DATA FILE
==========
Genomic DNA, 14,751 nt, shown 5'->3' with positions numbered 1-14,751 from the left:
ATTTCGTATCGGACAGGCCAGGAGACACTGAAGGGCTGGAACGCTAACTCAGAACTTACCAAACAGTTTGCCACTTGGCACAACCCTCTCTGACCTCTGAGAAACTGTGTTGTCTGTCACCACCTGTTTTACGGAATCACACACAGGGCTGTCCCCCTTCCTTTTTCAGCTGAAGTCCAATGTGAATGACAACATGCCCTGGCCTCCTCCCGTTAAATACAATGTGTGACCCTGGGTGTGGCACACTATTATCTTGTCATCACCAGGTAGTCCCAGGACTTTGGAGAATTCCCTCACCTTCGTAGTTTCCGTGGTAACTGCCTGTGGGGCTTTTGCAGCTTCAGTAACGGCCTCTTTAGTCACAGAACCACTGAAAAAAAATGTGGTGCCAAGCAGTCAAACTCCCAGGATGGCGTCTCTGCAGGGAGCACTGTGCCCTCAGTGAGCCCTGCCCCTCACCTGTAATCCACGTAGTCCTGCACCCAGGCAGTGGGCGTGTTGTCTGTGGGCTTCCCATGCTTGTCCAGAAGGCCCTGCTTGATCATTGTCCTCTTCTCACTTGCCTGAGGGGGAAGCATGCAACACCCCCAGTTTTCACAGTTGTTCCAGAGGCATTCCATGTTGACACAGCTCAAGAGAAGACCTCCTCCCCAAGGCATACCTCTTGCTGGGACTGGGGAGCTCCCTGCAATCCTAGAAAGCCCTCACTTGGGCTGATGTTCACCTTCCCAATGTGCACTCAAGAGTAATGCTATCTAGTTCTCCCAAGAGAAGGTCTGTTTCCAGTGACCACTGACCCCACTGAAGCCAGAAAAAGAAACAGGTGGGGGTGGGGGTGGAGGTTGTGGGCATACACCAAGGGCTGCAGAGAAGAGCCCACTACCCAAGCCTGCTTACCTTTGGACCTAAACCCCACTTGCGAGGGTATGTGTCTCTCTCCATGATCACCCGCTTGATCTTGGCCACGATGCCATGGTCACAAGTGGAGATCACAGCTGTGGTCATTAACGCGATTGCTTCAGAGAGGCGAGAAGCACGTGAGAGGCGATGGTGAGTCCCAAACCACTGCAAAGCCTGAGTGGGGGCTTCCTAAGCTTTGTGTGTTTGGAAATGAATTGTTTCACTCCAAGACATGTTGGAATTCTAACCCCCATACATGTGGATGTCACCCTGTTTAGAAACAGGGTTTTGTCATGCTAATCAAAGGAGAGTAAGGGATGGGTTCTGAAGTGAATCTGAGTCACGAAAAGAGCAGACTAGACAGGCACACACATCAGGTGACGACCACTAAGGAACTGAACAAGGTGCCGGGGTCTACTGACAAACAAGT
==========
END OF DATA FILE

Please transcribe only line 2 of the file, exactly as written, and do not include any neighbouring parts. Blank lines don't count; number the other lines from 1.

ATTTCGTATCGGACAGGCCAGGAGACACTGAAGGGCTGGAACGCTAACTCAGAACTTACCAAACAGTTTGCCACTTGGCACAACCCTCTCTGACCTCTGAGAAACTGTGTTGTCTGTCACCACCTGTTTTACGGAATCACACACAGGGCTGTCCCCCTTCCTTTTTCAGCTGAAGTCCAATGTGAATGACAACATGCCCTGGCCTCCTCCCGTTAAATACAATGTGTGACCCTGGGTGTGGCACACTATTATCTTGTCATCACCAGGTAGTCCCAGGACTTTGGAGAATTCCCTCACCTTCGTAGTTTCCGTGGTAACTGCCTGTGGGGCTTTTGCAGCTTCAGTAACGGCCTCTTTAGTCACAGAACCACTGAAAAAAAATGTGGTGCCAAGCAGTCAAACTCCCAGGATGGCGTCTCTGCAGGGAGCACTGTGCCCTCAGTGAGCCCTGCCCCTCACCTGTAATCCACGTAGTCCTGCACCCAGGCAGTGGGCGTGTTGTCTGTGGGCTTCCCATGCTTGTCCAGAAGGCCCTGCTTGATCATTGTCCTCTTCTCACTTGCCTGAGGGGGAAGCATGCAACACCCCCAGTTTTCACAGTTGTTCCAGAGGCATTCCATGTTGACACAGCTCAAGAGAAGACCTCCTCCCCAAGGCATACCTCTTGCTGGGACTGGGGAGCTCCCTGCAATCCTAGAAAGCCCTCACTTGGGCTGATGTTCACCTTCCCAATGTGCACTCAAGAGTAATGCTATCTAGTTCTCCCAAGAGAAGGTCTGTTTCCAGTGACCACTGACCCCACTGAAGCCAGAAAAAGAAACAGGTGGGGGTGGGGGTGGAGGTTGTGGGCATACACCAAGGGCTGCAGAGAAGAGCCCACTACCCAAGCCTGCTTACCTTTGGACCTAAACCCCACTTGCGAGGGTATGTGTCTCTCTCCATGATCACCCGCTTGATCTTGGCCACGATGCCATGGTCACAAGTGGAGATCACAGCTGTGGTCATTAACGCGATTGCTTCAGAGAGGCGAGAAGCACGTGAGAGGCGATGGTGAGTCCCAAACCACTGCAAAGCCTGAGTGGGGGCTTCCTAAGCTTTGTGTGTTTGGAAATGAATTGTTTCACTCCAAGACATGTTGGAATTCTAACCCCCATACATGTGGATGTCACCCTGTTTAGAAACAGGGTTTTGTCATGCTAATCAAAGGAGAGTAAGGGATGGGTTCTGAAGTGAATCTGAGTCACGAAAAGAGCAGACTAGACAGGCACACACATCAGGTGACGACCACTAAGGAACTGAACAAGGTGCCGGGGTCTACTGACAAACAAGT